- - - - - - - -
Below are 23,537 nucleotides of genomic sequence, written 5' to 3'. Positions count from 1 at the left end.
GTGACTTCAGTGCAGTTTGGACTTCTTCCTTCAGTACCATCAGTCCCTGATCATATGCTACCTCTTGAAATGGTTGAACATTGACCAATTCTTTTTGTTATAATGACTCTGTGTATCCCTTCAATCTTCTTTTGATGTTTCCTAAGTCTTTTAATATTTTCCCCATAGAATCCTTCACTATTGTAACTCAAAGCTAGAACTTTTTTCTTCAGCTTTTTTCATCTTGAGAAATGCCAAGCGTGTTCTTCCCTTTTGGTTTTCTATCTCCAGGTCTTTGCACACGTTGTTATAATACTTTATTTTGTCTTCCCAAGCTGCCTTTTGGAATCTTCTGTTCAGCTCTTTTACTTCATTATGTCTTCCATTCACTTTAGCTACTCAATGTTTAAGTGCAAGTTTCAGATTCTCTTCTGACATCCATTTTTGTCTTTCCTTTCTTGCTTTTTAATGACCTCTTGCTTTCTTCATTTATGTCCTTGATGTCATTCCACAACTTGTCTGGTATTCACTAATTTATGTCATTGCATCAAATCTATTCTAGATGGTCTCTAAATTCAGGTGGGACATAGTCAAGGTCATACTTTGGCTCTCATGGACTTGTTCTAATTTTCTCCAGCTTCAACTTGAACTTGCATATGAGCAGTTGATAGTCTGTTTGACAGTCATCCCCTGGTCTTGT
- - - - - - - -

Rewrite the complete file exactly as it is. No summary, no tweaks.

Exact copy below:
Below are 23,537 nucleotides of genomic sequence, written 5' to 3'. Positions count from 1 at the left end.
GTGACTTCAGTGCAGTTTGGACTTCTTCCTTCAGTACCATCAGTCCCTGATCATATGCTACCTCTTGAAATGGTTGAACATTGACCAATTCTTTTTGTTATAATGACTCTGTGTATCCCTTCAATCTTCTTTTGATGTTTCCTAAGTCTTTTAATATTTTCCCCATAGAATCCTTCACTATTGTAACTCAAAGCTAGAACTTTTTTCTTCAGCTTTTTTCATCTTGAGAAATGCCAAGCGTGTTCTTCCCTTTTGGTTTTCTATCTCCAGGTCTTTGCACACGTTGTTATAATACTTTATTTTGTCTTCCCAAGCTGCCTTTTGGAATCTTCTGTTCAGCTCTTTTACTTCATTATGTCTTCCATTCACTTTAGCTACTCAATGTTTAAGTGCAAGTTTCAGATTCTCTTCTGACATCCATTTTTGTCTTTCCTTTCTTGCTTTTTAATGACCTCTTGCTTTCTTCATTTATGTCCTTGATGTCATTCCACAACTTGTCTGGTATTCACTAATTTATGTCATTGCATCAAATCTATTCTAGATGGTCTCTAAATTCAGGTGGGACATAGTCAAGGTCATACTTTGGCTCTCATGGACTTGTTCTAATTTTCTCCAGCTTCAACTTGAACTTGCATATGAGCAGTTGATAGTCTGTTTGACAGTCATCCCCTGGTCTTGT